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2014 Mitsubishi Mirage: Quick Drive Of A Not-So-Quick Car Page 2

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We'd almost certainly rather have this car with the base manual gearbox. The CVT seems to underscore the lack of low-rpm torque in this engine, and it cuts the Mirage's get-up-and-go to dangerously slow levels from a standing start. Facing up a familiar, somewhat steep neighborhood hill—one that seldom causes most vehicles to break a sweat—the Mirage, on a full-throttle takeoff, would drift an inch or so backwards for a moment, before slowly gaining progress.

On level ground, the combination is adequate, but no more; some outlets have reported just short of 12 seconds to 60 mph, but our test car seemed to be taking a second more. Keep your right foot light, and the powertrain is easygoing and tolerable; push deeper and the engine heads into its raucous and unrefined upper ranges.

READ: NYC Taxi Driver Dodges $28,000 In Tolls By Tailgating

Less spectacular mpg when driven quickly

And when we started asking more of the combination, driving the Mirage in a more spirited fashion and aiming to move right with the flow of traffic in nearly all instances, our average over another 40 miles ended up at about 36 mpg—a figure that's marginally lower than what we saw a few weeks earlier with the far more enchanting (and not much more expensive) Ford Fiesta SE.

Don't expect much precision in the Mirage's driving experience, either. While other minis and subcompacts, from the Ford Fiesta and Honda Fit to the Mini Cooper and Fiat 500, all pride themselves in offering a communicative, somewhat sporty experience, the Mirage is light and detached. Oddly, the electric power steering is way too light and overboosted above 20 mph, with a disconcerting dead spot around center that leaves you bouncing back and forth between lane boundaries, but assist is remarkably absent when you're trying to get quickly out of a tight parking spot.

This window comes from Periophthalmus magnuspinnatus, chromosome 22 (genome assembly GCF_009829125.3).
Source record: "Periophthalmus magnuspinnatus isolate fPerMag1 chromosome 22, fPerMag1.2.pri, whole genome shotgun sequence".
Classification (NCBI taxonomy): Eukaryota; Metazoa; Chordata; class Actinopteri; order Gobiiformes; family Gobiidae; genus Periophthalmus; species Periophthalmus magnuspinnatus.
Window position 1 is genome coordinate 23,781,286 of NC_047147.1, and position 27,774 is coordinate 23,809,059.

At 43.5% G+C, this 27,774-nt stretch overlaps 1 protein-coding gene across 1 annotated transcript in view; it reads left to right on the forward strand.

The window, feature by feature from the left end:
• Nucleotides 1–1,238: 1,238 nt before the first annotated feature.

And the suspension is way softer (under sprung and under damped) than I'd expect in this kind of car—to the degree that it skips over potholes or expansion strips with nonchalance but then heaves up and down once or twice afterward. This isn't the sort of car that is enjoyable to drive on any kind of corner or curve, and you'll be slowing down for cloverleaf-style expressway ramps if they're poorly surfaced.

A critical mass of disappointment that not even purple paint could mask

It's also more of a one-size-fits-all car than Americans might be used to. The driver's seat doesn't seem to slide fore and aft with as much range as we expected, and the steering-wheel doesn't telescope at all; luckily for this driver it was set about right, but we think it might be too close for some shorter drivers.

Front seats are very short in their lower cushions, so taller drivers such as this one will find all the seat pressure on their rump, leaving nothing to rest a splayed right leg on either. The seats, in our top-of-the-line ES, were covered with a mouse-fur type material that we also haven't seen much of since the 1990s. The dark shade with purple checks at least gave it some visual interest.

The Mirage actually has a very roomy back seat. It's easy to get into and out of, and both headroom and legroom are quite good. But comfort isn't as good as it could be, because of a squishy lower cushion that feels like it's made of foam pillow material.


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